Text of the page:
Malala has always been a center of controversy amongst Pakistanis. For every person who adores her, there are sadly two that hate her senselessly. It appears that her home country never seems to unite and accept her, for who she is, with open arms.
Malala Yousafzai recently shared a picture of herself doused in vibrant colors. The 20-year-old captioned the photo: A colorful day
A colourful day ? pic.twitter.com/QCCDzNiJWG
— Malala (@Malala) May 22, 2018
Her adorable tweet was met with vile comments and bigotry
While some people were wrongfully offended and claimed that celebrating Holi is haram, others proved to be the voice of reason and reminded everyone that Holi was in March this year and that these pictures are from a secular color throwing event.
Give her another Nobel because she playing Holi haram.
? I think she need to proper treatment by Taleban
— ?নুসরাত জাহান জেনি (@nusratjahanjeni) May 22, 2018
Keyboard jehadi colour day hai, Holi ni. ? #Hypocrites
— Faisal Khattak (@Faisal_ktk) May 22, 2018
But even if the pictures are from a Holi celebration, there is no reason to create a fuss. Many people pointed out the unconcealed double standards for gaging morality
While there were many supportive messages for Malala, intolerance inundated the comments section
Some people went as far as to use threats of physical and sexual assault as an intimidation tactic.
The violent comments sparked a conversation about intolerance and the normalization of rape
This isn’t about Malala as much as it is about normalising rape, and that too as ‘sawaab.’ I mean u never know, men might start using it as an excuse to rape, like how ‘sawaab’ was used to kill Mashal Khan. If u can use it to kill ppl, then you can use it to rape ppl too.
— Eman Suleman (@eman_anjum) May 24, 2018
This is the mentality which needs to be addressed and changed once and for all. They don’t see things with wide perspective but with their tiny, dirty and contaminated minds.
— Haider Ali (@fallraider) May 24, 2018
Some resorted to ad hominem to defend rape
اتنی نفرت بلا وجہ نہیں ہوتی۔ کہیں چنگاری ہوتی ہے تو ہی دھواں اٹھتا ہے۔
— Waqas Riaz (@waqasriazdxb) May 23, 2018
Although violent threats come as no surprise to us, it is hard to mar our disappointment. With the rise of technology, cyberbullying has become the most prevalent form of bullying worldwide
Keyboard warriors hide behind their screens and type incessantly wretched remarks that inadvertently scar the victim. Of late, we saw Misha Shafi receiving an outpouring of hate and abuse online when she came forward with sexual harassment claims against Ali Zafar. The contemptuous and threatening comments led Shafi to deactivate some of her social media accounts.
Anyone who resides in Pakistan knows that sadly a threat received online is not a hollow intimidation tactic. Malala Yousifzai herself was shot as a consequence of her writings online
Mashal Khan was lynched by an enraged mob of educated, university going Pakistani’s after a false Facebook account by his name surfaced online- the one that he repeatedly maintained did not belong to him. In the wake of such instances, one is left questioning what good was that education when it could not instill tolerance?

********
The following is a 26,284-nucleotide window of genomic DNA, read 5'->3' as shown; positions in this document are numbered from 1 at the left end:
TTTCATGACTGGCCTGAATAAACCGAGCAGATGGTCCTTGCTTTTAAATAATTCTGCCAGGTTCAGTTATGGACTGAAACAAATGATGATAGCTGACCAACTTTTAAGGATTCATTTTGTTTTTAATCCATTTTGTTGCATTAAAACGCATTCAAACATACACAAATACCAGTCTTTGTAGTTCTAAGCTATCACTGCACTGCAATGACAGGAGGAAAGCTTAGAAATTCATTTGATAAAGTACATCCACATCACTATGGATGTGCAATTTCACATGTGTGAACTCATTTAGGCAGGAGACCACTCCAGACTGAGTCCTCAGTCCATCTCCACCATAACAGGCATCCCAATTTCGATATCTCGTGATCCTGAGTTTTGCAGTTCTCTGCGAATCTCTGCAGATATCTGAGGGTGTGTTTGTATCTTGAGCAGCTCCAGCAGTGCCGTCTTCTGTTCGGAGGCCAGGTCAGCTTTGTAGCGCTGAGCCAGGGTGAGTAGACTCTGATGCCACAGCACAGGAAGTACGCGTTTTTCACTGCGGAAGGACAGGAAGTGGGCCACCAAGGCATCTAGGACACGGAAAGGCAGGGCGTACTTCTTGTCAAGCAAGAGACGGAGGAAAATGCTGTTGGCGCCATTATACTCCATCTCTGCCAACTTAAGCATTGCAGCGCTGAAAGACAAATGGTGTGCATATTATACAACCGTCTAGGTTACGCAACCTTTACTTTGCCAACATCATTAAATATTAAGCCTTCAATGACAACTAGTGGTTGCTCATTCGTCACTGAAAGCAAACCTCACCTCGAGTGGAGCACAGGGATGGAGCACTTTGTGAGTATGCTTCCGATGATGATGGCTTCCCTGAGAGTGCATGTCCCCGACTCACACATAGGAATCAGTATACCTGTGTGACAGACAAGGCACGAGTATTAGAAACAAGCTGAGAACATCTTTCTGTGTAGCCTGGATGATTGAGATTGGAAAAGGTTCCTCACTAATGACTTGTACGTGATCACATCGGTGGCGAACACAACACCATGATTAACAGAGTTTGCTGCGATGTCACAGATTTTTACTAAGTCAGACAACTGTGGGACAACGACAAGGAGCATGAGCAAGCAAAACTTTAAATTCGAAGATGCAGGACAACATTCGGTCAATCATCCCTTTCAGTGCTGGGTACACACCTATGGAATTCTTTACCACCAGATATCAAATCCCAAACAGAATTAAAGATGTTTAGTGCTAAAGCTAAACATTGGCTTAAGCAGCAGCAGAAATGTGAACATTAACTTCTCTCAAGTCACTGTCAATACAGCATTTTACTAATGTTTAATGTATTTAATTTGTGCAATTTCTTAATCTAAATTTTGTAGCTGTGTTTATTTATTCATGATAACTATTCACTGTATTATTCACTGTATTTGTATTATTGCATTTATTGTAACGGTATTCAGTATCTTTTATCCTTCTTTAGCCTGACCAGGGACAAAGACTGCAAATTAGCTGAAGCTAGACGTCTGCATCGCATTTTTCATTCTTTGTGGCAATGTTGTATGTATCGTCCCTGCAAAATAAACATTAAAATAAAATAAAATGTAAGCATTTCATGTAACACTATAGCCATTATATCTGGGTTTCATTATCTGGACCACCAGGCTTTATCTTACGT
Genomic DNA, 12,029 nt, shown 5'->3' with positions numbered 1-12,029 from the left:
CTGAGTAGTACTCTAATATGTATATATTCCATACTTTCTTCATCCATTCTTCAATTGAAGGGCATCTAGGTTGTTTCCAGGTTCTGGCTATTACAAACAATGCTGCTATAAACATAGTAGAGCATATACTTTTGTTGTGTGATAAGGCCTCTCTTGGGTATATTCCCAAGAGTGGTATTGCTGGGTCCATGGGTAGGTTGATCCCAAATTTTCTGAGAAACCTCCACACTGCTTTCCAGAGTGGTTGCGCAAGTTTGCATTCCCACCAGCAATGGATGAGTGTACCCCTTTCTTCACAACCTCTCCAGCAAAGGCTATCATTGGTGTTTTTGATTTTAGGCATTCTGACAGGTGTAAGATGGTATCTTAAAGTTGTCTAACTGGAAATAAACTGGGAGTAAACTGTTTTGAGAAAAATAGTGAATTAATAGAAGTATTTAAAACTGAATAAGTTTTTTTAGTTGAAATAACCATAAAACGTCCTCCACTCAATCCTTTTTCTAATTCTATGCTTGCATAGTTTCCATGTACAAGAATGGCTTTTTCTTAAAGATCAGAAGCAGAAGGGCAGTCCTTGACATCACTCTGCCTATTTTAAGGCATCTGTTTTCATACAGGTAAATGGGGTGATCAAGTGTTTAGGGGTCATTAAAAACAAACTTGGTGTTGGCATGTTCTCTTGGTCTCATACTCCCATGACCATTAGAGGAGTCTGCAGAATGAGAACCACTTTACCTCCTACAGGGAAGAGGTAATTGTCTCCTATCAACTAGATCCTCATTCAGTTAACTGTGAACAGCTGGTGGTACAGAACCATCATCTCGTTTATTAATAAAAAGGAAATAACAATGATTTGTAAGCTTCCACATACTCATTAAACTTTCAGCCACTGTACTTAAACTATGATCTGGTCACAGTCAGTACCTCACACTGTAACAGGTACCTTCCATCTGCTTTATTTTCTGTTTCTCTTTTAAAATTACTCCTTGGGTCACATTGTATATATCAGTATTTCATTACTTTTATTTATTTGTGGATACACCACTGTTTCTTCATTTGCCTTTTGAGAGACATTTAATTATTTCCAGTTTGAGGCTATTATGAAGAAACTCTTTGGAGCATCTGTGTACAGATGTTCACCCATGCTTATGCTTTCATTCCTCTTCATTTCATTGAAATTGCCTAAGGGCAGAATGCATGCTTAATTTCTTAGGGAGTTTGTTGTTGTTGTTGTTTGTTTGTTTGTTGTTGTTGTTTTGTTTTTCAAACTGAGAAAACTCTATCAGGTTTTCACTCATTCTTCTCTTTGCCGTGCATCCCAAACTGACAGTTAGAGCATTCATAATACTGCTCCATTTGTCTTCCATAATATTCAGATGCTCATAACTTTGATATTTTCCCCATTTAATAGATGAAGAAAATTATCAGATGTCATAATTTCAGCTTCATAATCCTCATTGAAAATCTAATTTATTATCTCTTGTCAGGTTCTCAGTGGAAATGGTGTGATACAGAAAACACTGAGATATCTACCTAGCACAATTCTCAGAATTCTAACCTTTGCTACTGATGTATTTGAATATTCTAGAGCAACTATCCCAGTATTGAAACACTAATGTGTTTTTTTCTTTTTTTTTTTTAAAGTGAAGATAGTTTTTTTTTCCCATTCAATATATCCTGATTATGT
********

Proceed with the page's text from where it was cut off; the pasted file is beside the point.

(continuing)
The idea that someone’s differing opinion can trigger someone else to commit cold-blooded murder is berserk to many of us. One may ask, what makes the perpetrators of violence function in the way that they do. Are their actions a byproduct of toxic masculinity, flawed social structures, religious intolerance or is there a psychological element to this hate?
Instead of having conversations about a pluralistic worldview and tolerance, from a young age we teach our children that there is only a certain way to think and act and anything other than that deserves judgment and punishment.
On a macro scale, this results in a nation that lacks empathy and an inability to entertain a paradigm different from theirs. In simpler terms: It is my way or the highway. Your right to life is less important than my opinion.
It is no secret that Pakistan is grappling with the rise of intolerance and violence against women and minorities. Ample incidents of acid attacks and honor killing just within 2018 can be cited to back up these claims.
While conversations about intolerance are usually limited to religious intolerance and extremism, the problem permeates far beyond that. Though it is true that religious intolerance always culminates in violence, there is a more dangerous day-to-day pervasive display of intolerance that plagues our society. This intolerance though does not explicitly shed blood, it creates the right medium for the birth of a graver form. Like bacteria that flourishes only in a certain optimal temperature, propagation of violence and aggression needs a similar dynamic to exist.
The daily ugly quarrels between political opponents on talk shows, the offensive inciting language used in political rallies, the mockery made out of titillating social media “stars” like Qandeel Baloch, the causal hatred reserved for anyone who dares to step outside the norm, are all the different expressions of everyday intolerance.
If we want solutions, it is important to recognize that we are part of the problem
While it is easy to single out fanaticism, it is much harder to have a deep hard look in the mirror and recognize our own flaws. Perhaps you are not pulling the trigger, but when you disseminate misinformation about another individual and trivialize it as gossip, you too are part of a culture of intolerance.
May we all find the willingness and capacity to endure the existence of opinions and behavior that are not only different from us but are ones that we vehemently dislike and disagree with. Here’s to a tolerant Pakistan.
Cover image via: